What can we Learn from the McDonalds and Google Workplace Relationship Scandals?

By Jason Richmond, CEO and Chief Culture Officer at Ideal Outcomes, Inc.

The forced departure of McDonald’s CEO Stephen Easterbrook because of a romantic relationship with a subordinate grabbed the headlines recently. Hot on its heels came reports of an investigation into sexual misconduct by Google executives including parent company Alphabet’s Chief Legal Officer David Drummond. 

What is going on? In this day and age, after the rise of the #MeToo movement and all the talk about ethical behavior in the workplace why are such high-profile cases happening? At a time when employees are seeking to work for companies with the right kind of culture why is this conduct seemingly on the rise? More importantly, what can be done about it?

It used to be the case that CEOs were fired because their failure was financial, not moral. But that’s all changed. The number one reason for executive dismissals is bad behavior rather than inferior financial performance, according to a 2018 study of the world’s 2,500 largest public companies conducted by PwC.

It was the first time since PwC, one of the country’s largest auditing firms, began tracking executive turnover nineteen years ago in its “CEO Success” study. In fact, 39 percent of the eight-nine CEOs were let go because of sexual misconduct allegations or other ethical lapses such as fraud, bribery, and insider trading.

Why the rise in these kinds of dismissals? The PwC report suggests three key reasons: 

  1. More aggressive intervention by regulatory and law enforcement authorities, 
  2. new pressures for accountability about sexual harassment and sexual assault thanks to #MeToo, and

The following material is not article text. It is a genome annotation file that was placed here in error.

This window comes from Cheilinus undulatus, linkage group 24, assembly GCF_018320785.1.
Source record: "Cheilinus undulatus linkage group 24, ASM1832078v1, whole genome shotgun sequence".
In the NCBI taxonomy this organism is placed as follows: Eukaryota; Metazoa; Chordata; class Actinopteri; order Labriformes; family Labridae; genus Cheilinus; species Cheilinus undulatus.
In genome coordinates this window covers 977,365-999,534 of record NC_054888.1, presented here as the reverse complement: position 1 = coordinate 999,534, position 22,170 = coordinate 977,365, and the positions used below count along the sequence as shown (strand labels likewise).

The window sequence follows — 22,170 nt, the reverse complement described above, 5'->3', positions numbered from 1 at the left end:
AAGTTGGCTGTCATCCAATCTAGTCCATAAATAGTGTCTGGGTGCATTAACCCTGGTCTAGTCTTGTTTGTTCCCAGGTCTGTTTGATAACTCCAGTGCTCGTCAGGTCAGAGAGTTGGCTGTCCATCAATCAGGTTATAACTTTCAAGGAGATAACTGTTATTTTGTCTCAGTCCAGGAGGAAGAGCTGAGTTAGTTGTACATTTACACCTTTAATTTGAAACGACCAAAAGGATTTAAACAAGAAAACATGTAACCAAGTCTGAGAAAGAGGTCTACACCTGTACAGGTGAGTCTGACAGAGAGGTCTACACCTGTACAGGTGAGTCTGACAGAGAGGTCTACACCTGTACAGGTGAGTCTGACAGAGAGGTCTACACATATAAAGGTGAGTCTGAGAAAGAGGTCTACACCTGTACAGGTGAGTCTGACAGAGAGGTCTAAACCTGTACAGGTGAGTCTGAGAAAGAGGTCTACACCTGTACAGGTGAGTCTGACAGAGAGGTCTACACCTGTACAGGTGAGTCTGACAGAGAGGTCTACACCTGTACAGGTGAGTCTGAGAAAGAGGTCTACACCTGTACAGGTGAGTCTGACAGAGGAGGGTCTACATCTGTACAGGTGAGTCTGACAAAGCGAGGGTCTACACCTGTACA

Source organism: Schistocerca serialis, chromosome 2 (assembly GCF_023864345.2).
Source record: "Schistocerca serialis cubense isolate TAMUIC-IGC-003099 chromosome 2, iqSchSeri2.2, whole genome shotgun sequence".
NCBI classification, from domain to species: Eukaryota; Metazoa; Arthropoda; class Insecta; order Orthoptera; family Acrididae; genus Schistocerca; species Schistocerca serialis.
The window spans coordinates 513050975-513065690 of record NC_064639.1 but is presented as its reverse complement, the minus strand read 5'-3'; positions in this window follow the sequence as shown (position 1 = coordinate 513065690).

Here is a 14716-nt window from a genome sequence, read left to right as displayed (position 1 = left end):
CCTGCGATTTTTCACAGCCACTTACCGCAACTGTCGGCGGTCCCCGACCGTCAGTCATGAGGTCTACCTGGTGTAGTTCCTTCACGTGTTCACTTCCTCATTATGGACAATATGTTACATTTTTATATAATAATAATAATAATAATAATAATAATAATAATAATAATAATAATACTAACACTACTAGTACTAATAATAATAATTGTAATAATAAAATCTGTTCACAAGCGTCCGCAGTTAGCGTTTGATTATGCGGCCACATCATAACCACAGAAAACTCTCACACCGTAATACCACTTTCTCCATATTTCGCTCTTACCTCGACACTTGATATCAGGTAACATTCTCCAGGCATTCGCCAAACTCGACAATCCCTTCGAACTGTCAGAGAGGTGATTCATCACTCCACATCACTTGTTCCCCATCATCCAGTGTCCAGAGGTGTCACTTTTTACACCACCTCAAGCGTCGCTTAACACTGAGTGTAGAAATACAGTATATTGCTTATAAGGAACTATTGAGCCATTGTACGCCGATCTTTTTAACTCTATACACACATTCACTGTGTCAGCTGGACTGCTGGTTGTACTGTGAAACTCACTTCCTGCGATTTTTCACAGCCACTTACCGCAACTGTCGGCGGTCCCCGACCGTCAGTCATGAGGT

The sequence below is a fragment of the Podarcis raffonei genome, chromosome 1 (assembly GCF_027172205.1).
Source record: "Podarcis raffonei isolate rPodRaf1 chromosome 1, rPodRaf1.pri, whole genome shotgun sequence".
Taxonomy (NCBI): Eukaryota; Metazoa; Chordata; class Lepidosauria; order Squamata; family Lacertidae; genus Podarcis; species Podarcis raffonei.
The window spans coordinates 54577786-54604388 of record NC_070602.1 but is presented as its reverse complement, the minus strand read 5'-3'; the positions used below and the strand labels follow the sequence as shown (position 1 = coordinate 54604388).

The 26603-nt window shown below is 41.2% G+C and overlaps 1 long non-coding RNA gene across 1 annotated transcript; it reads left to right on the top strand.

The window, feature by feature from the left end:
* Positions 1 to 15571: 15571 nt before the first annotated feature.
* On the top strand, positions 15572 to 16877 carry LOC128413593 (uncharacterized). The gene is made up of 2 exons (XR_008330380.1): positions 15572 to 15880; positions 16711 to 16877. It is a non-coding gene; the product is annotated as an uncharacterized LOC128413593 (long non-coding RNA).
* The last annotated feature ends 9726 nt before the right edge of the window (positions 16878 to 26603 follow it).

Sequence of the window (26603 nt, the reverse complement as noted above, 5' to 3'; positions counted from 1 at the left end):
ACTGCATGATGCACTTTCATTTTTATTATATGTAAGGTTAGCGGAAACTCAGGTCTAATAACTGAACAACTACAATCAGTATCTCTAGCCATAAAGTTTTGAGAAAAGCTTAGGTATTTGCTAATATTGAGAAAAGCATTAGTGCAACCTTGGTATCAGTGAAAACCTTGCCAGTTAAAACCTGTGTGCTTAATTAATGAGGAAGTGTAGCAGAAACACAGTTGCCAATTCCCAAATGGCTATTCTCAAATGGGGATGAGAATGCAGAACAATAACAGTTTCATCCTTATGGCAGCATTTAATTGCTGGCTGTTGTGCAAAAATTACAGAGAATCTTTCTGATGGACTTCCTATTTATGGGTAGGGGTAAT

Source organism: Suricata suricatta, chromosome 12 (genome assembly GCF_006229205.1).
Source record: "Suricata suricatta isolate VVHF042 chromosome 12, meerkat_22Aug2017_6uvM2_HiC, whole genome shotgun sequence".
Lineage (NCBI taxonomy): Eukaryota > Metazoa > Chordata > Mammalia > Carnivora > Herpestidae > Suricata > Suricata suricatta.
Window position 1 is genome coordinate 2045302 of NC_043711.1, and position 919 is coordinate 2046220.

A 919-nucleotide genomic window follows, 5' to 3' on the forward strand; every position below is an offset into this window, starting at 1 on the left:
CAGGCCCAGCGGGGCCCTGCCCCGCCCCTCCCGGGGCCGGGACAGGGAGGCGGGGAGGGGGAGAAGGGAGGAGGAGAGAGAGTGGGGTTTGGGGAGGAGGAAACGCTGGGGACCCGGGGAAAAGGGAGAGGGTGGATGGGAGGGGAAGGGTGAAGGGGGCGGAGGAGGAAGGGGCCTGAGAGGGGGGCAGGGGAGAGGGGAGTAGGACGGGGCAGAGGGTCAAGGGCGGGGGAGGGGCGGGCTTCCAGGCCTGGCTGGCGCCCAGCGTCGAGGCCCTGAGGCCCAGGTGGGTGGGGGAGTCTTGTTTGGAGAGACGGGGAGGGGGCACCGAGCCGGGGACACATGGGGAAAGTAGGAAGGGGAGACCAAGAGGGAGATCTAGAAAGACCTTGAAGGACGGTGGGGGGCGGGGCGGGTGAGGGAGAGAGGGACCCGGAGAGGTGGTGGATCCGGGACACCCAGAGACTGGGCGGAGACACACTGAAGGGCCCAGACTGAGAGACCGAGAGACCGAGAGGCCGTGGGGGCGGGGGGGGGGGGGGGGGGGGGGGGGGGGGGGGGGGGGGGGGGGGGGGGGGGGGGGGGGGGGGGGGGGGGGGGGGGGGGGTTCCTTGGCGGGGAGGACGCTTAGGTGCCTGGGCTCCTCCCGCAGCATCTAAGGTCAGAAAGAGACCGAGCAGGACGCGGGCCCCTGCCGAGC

3. the increasing zero tolerance stance adopted by boards of directors.
Easterbrook is not McDonalds only problem. Following more than fifty complaints of sexual harassment in three years —everything from lewd comments and groping to retaliation—the company last month introduced an anti-harassment training program.

So, that’s a start.

What else can you do? You can, for one thing, prohibit relationships between higher-ups and those who report to them.

A 2018 survey of 150 human resources executives conducted by executive coaching firm Challenger, Gray & Christmas found that 78 percent of companies had introduced policies discouraging dating between managers and their chain of command. That’s a somewhat realistic approach as relationships with subordinates can give rise to allegations of favoritism or, on the other hand, lawsuits if the relationship goes awry. The power imbalance can also lead to claims that the relationship is never truly consensual. It’s a delicate situation because romantic relationships often start at work. A SHRM study, for instance, found that one-third of Americans have dated someone at work. But 28 percent of them chose not to disclose it!

This entire issue is best handled when corporate leadership determines that an inclusive and respectful culture is something it needs to initiate, and then does so in a true partnership with its employees. It’s something I discuss at length in my book Culture Spark: 5 Steps to Ignite and Sustain Organizational Growth. And it’s something that my team and I at Ideal Outcomes communicate when we help companies across the country embrace culture change.

The point we make is that employees crave the real deal. In an increasingly skeptical business world with shady dealings and date breaches increasingly commonplace, authenticity and honesty are traits in high demand. And the role of the CEO is even more meaningful than you might think. A Fleishman Hillard study found that 84 percent of Americans equate a CEO’s integrity with that the companies they lead. A CEO scandal reflects badly on the business as a whole.

Footnote: Don’t feel too bad for McDonalds’ Easterbrook getting the boot. His exit package came to $41.8 million which included six months’ severance pay, shares cashable in the future, and other equity. And that’s on top of $23.8 million in stock options that he could immediately exercise. In 2018 Easterbrook made $15.9 million—2,124 times more than the median income of the burger chain’s employees. But that’s a topic for another day.